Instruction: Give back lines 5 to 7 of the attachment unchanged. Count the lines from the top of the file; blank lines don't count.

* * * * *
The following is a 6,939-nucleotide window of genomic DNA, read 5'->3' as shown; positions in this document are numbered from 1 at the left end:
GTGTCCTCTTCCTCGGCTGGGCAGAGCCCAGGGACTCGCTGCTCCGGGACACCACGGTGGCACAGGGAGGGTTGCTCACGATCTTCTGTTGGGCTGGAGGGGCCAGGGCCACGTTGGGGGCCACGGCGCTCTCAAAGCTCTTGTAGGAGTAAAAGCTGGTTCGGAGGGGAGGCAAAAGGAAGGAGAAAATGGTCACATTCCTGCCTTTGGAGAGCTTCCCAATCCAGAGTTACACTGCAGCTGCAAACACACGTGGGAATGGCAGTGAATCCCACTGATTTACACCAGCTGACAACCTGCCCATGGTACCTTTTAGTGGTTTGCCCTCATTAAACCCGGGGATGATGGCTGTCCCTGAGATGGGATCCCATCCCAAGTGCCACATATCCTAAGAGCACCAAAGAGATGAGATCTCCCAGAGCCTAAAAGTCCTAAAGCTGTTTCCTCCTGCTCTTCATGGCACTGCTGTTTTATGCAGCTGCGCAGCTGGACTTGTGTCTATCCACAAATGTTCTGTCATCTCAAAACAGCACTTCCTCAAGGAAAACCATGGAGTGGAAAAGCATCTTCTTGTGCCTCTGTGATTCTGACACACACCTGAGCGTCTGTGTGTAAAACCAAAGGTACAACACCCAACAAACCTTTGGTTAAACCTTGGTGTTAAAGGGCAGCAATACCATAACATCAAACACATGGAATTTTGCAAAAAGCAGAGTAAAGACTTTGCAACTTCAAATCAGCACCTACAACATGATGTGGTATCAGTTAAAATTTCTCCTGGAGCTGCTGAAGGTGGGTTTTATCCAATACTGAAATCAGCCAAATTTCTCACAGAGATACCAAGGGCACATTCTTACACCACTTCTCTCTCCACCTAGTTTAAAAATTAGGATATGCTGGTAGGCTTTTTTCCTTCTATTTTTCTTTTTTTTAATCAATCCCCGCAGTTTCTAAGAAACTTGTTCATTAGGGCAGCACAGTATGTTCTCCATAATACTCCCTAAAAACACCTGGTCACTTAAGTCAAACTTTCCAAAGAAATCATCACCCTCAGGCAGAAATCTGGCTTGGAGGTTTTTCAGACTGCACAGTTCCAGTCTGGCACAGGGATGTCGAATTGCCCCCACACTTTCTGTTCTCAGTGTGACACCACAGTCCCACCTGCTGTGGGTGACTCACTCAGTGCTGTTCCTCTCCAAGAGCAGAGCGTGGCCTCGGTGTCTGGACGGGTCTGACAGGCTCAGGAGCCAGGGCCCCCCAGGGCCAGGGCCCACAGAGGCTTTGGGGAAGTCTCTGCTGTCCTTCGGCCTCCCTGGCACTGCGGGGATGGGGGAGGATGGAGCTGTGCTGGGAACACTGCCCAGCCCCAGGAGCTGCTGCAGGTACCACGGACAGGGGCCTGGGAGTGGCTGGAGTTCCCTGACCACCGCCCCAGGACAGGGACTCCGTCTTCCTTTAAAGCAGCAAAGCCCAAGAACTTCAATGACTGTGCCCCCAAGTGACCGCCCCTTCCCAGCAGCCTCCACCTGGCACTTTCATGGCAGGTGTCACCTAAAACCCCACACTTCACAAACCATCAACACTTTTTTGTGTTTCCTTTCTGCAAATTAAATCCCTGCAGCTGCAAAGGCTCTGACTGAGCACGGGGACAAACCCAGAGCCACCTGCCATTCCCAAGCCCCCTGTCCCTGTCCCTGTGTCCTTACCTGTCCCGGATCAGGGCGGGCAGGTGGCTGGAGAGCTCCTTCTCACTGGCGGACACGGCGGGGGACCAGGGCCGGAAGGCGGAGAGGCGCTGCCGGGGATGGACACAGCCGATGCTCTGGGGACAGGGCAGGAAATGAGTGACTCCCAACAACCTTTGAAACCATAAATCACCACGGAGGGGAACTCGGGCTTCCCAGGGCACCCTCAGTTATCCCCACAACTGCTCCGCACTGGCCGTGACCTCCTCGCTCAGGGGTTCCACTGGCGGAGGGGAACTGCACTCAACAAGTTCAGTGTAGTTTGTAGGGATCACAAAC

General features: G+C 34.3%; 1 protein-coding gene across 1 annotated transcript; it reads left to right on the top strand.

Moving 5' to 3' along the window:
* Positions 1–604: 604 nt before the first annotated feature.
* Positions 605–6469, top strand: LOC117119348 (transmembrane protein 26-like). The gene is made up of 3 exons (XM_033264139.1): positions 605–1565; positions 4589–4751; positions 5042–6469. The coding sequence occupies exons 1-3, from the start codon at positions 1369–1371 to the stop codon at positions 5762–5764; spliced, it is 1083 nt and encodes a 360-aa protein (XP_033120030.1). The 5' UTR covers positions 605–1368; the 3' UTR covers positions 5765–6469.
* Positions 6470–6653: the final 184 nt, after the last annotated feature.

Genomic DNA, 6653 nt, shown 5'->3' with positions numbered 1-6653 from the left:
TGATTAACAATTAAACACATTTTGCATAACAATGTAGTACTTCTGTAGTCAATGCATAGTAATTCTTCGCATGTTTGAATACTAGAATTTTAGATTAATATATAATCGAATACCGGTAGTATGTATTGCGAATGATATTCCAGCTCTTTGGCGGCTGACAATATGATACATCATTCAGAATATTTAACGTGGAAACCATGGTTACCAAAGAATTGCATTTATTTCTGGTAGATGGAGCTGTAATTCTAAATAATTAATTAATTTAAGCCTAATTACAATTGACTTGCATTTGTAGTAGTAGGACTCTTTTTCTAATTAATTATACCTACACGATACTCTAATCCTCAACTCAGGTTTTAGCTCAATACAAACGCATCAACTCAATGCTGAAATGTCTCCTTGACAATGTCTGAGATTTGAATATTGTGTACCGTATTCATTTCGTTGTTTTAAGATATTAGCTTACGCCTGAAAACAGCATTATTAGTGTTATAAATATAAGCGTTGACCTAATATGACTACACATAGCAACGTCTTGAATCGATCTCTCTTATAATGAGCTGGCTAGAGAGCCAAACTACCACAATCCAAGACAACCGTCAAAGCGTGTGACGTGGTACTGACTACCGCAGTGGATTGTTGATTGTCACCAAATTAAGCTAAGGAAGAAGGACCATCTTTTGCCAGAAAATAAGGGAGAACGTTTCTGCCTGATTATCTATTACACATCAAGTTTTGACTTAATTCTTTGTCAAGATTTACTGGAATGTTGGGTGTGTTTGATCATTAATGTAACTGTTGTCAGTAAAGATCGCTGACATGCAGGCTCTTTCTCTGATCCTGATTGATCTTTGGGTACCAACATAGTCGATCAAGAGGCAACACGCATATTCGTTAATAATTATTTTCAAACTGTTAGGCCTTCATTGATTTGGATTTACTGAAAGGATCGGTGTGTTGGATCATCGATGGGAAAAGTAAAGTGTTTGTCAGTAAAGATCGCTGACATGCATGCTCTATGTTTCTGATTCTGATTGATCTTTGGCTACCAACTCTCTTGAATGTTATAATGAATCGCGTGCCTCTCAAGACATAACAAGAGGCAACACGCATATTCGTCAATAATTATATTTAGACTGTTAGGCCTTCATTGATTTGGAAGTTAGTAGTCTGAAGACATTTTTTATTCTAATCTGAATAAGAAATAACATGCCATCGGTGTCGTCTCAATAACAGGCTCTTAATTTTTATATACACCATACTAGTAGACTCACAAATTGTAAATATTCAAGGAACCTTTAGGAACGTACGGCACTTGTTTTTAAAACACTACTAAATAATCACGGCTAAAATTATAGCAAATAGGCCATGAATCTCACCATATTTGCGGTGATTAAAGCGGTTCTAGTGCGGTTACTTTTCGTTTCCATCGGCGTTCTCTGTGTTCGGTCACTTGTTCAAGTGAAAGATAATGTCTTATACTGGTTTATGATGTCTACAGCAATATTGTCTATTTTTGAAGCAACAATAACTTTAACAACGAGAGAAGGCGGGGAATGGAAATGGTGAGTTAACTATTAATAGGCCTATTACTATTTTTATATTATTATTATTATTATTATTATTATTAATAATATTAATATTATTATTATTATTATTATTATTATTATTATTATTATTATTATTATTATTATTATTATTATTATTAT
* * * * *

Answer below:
* Positions 1–604: 604 nt before the first annotated feature.
* Positions 605–6469, top strand: LOC117119348 (transmembrane protein 26-like). The gene is made up of 3 exons (XM_033264139.1): positions 605–1565; positions 4589–4751; positions 5042–6469. The coding sequence occupies exons 1-3, from the start codon at positions 1369–1371 to the stop codon at positions 5762–5764; spliced, it is 1083 nt and encodes a 360-aa protein (XP_033120030.1). The 5' UTR covers positions 605–1368; the 3' UTR covers positions 5765–6469.
* Positions 6470–6653: the final 184 nt, after the last annotated feature.